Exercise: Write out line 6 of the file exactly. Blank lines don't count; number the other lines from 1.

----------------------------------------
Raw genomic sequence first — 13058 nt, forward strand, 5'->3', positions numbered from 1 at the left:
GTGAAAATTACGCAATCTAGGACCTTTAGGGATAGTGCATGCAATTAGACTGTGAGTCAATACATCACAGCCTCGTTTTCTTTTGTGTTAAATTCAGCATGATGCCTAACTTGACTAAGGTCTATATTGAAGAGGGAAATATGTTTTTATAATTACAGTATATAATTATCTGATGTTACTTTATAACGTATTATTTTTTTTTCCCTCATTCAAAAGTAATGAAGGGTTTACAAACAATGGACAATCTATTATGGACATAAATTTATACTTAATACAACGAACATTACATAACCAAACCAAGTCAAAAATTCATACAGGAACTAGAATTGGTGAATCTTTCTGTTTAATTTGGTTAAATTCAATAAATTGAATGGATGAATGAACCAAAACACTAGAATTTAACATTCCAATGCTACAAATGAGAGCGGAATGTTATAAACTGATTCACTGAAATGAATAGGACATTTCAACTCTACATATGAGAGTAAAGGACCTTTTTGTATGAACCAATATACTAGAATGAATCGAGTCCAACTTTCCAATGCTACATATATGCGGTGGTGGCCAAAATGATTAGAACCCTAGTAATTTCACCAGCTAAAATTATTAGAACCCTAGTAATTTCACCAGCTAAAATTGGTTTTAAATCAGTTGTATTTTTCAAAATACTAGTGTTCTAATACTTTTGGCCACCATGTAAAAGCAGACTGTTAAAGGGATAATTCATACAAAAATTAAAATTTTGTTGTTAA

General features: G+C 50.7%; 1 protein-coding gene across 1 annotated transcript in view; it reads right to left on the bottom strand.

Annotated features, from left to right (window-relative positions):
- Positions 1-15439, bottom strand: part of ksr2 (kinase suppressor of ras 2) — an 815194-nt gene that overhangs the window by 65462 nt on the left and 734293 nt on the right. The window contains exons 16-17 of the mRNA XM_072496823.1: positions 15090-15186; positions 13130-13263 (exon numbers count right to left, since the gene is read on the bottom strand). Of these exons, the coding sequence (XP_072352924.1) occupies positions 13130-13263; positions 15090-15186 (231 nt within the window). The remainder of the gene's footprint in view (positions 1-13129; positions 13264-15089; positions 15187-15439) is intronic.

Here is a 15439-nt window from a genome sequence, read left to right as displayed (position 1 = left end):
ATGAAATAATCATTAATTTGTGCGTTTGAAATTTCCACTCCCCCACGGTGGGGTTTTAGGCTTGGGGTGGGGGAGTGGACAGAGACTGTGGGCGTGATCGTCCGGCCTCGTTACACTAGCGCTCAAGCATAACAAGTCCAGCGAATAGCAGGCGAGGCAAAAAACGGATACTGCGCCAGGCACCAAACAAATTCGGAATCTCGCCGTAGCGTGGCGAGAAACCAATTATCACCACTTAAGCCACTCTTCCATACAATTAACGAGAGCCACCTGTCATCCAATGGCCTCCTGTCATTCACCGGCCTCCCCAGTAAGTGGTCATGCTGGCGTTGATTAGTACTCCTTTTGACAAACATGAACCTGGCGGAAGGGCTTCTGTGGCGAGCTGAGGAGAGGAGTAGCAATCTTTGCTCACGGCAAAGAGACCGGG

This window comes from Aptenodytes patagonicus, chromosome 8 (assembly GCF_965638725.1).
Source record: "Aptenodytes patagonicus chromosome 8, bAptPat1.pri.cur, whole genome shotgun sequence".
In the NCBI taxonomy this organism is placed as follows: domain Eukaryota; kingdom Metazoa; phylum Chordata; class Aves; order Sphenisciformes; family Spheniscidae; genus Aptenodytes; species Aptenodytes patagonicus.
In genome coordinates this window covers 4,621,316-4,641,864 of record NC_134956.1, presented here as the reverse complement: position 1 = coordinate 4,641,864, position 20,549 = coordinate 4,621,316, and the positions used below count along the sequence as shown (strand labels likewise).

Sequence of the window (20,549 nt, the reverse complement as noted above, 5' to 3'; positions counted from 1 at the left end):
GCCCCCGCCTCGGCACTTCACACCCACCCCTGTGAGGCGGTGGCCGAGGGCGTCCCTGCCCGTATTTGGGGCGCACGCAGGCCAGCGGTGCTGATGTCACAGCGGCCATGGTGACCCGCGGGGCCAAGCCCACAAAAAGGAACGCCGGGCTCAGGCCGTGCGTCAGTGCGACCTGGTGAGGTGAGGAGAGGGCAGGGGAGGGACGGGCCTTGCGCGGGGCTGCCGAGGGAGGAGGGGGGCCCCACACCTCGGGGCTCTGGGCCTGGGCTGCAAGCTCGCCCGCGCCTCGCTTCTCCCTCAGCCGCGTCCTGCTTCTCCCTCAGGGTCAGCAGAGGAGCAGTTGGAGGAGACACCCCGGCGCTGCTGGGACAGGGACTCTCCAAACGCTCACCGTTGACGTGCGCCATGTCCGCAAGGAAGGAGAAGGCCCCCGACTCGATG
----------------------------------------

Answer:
Here is a 15439-nt window from a genome sequence, read left to right as displayed (position 1 = left end):